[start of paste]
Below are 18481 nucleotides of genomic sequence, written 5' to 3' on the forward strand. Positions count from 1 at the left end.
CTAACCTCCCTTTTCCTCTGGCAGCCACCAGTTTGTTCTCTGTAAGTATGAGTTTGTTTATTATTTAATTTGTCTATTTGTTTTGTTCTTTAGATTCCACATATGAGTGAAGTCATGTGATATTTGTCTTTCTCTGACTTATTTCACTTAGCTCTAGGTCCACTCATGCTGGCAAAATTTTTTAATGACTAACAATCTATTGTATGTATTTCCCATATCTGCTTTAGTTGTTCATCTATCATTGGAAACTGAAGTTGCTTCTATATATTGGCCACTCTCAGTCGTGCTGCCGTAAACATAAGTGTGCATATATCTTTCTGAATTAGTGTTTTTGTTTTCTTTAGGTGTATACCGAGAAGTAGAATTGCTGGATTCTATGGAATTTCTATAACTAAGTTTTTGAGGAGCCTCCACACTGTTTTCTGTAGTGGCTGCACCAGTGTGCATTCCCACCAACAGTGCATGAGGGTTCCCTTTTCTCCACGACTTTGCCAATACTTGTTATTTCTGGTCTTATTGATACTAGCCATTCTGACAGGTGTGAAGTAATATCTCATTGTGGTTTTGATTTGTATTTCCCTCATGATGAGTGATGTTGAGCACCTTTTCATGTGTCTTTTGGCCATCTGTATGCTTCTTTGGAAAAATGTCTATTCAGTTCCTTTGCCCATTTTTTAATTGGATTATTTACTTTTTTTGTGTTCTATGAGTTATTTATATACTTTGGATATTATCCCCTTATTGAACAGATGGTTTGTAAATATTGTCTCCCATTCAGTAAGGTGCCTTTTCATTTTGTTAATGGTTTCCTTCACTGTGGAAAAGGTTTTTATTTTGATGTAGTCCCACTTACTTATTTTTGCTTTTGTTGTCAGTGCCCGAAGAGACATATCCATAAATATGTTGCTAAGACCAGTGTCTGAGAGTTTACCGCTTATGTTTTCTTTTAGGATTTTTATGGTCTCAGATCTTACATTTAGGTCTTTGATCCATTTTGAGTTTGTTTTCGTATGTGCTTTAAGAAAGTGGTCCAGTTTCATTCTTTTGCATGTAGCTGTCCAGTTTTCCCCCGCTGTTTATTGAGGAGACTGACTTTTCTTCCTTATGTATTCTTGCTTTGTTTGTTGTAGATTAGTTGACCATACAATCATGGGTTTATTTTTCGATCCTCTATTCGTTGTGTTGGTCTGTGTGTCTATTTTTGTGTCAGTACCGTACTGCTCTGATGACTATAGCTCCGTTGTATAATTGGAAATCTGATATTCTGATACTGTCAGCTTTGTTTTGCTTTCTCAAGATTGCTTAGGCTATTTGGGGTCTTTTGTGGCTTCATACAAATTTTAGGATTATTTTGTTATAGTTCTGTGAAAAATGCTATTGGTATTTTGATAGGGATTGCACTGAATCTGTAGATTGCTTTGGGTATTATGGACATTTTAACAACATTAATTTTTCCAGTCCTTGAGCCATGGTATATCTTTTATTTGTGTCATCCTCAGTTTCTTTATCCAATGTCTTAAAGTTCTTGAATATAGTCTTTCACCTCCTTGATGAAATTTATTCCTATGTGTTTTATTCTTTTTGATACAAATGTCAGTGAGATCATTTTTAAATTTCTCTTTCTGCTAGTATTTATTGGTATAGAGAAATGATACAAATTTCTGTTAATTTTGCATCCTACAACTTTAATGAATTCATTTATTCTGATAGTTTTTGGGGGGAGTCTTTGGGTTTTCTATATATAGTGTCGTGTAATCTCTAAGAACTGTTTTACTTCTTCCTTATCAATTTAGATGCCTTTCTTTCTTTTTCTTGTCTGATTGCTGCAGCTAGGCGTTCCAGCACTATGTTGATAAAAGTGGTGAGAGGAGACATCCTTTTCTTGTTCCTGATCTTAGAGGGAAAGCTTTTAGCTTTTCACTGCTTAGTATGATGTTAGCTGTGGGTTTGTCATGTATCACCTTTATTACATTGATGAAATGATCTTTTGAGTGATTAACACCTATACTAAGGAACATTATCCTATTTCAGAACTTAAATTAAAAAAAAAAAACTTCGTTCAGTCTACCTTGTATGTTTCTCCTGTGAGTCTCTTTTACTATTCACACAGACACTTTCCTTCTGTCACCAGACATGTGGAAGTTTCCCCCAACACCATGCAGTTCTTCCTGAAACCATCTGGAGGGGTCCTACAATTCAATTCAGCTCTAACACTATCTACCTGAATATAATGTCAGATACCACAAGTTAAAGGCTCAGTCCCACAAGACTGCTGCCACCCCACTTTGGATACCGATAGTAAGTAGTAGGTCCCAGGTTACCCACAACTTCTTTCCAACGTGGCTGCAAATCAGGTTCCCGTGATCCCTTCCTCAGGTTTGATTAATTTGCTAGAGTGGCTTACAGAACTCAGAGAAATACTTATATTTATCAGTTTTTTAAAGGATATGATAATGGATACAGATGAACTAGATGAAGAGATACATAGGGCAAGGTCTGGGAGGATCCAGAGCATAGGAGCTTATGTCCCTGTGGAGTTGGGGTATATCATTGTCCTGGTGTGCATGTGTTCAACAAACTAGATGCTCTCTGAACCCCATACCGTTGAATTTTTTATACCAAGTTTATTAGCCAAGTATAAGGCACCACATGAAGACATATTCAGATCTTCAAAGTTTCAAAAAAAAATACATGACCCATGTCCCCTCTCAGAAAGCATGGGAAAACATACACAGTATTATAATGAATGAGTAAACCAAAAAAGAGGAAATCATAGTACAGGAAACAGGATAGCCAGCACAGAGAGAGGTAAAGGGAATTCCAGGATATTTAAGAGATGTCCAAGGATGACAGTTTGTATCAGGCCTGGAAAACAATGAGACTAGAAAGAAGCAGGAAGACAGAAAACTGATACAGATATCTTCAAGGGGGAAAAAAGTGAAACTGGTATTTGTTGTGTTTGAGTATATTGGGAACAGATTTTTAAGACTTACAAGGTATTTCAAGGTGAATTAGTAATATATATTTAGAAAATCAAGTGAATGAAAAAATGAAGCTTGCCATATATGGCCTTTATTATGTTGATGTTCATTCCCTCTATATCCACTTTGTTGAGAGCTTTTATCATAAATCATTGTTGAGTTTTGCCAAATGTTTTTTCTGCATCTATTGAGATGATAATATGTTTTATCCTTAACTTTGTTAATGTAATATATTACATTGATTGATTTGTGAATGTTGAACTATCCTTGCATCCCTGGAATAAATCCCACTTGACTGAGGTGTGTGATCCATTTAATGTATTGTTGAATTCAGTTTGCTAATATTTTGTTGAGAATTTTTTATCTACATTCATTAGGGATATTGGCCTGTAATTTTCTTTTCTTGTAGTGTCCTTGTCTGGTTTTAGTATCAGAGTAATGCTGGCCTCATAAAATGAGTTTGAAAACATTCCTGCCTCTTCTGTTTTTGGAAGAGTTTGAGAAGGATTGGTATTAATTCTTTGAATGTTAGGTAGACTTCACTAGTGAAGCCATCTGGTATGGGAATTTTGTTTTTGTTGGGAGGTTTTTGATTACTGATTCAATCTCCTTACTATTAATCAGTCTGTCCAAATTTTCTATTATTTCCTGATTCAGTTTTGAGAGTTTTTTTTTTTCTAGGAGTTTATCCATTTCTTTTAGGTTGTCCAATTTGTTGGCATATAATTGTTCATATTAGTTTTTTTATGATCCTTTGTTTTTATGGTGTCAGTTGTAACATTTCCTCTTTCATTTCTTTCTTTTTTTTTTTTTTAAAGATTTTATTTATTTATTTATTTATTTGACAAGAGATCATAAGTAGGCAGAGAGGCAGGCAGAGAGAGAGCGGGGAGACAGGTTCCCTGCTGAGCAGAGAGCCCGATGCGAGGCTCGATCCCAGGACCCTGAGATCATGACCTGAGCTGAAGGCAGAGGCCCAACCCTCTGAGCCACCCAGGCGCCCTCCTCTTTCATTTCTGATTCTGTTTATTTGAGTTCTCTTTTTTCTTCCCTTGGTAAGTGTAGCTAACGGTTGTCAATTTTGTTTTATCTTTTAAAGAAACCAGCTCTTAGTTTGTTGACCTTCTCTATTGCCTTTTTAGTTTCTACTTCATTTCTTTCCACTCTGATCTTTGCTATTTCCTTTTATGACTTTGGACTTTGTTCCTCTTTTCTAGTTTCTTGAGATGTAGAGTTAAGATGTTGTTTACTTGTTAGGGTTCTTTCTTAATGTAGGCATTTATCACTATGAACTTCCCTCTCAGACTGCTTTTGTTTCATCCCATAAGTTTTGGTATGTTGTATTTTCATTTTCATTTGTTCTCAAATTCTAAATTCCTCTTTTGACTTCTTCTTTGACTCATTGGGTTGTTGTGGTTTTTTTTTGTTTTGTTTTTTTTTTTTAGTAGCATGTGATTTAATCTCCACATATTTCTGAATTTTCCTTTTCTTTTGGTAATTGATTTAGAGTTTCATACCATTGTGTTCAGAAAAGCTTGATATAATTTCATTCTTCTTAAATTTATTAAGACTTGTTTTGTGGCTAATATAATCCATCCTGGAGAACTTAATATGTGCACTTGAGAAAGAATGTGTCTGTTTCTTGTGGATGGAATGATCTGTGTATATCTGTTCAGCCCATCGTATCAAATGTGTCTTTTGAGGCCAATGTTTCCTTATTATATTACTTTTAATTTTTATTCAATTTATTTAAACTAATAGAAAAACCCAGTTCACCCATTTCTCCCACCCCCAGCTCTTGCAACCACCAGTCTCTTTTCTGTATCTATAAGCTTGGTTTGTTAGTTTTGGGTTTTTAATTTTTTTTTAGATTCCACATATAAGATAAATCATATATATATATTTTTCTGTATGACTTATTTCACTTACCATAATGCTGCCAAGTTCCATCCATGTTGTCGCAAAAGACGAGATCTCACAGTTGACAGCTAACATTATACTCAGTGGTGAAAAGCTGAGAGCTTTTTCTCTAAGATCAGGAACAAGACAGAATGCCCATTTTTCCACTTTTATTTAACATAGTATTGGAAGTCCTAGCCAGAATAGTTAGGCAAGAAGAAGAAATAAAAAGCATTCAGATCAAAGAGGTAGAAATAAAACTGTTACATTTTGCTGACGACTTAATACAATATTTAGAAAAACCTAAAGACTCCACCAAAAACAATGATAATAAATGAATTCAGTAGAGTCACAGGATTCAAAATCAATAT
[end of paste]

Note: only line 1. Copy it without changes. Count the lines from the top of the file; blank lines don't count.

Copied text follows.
Below are 18481 nucleotides of genomic sequence, written 5' to 3' on the forward strand. Positions count from 1 at the left end.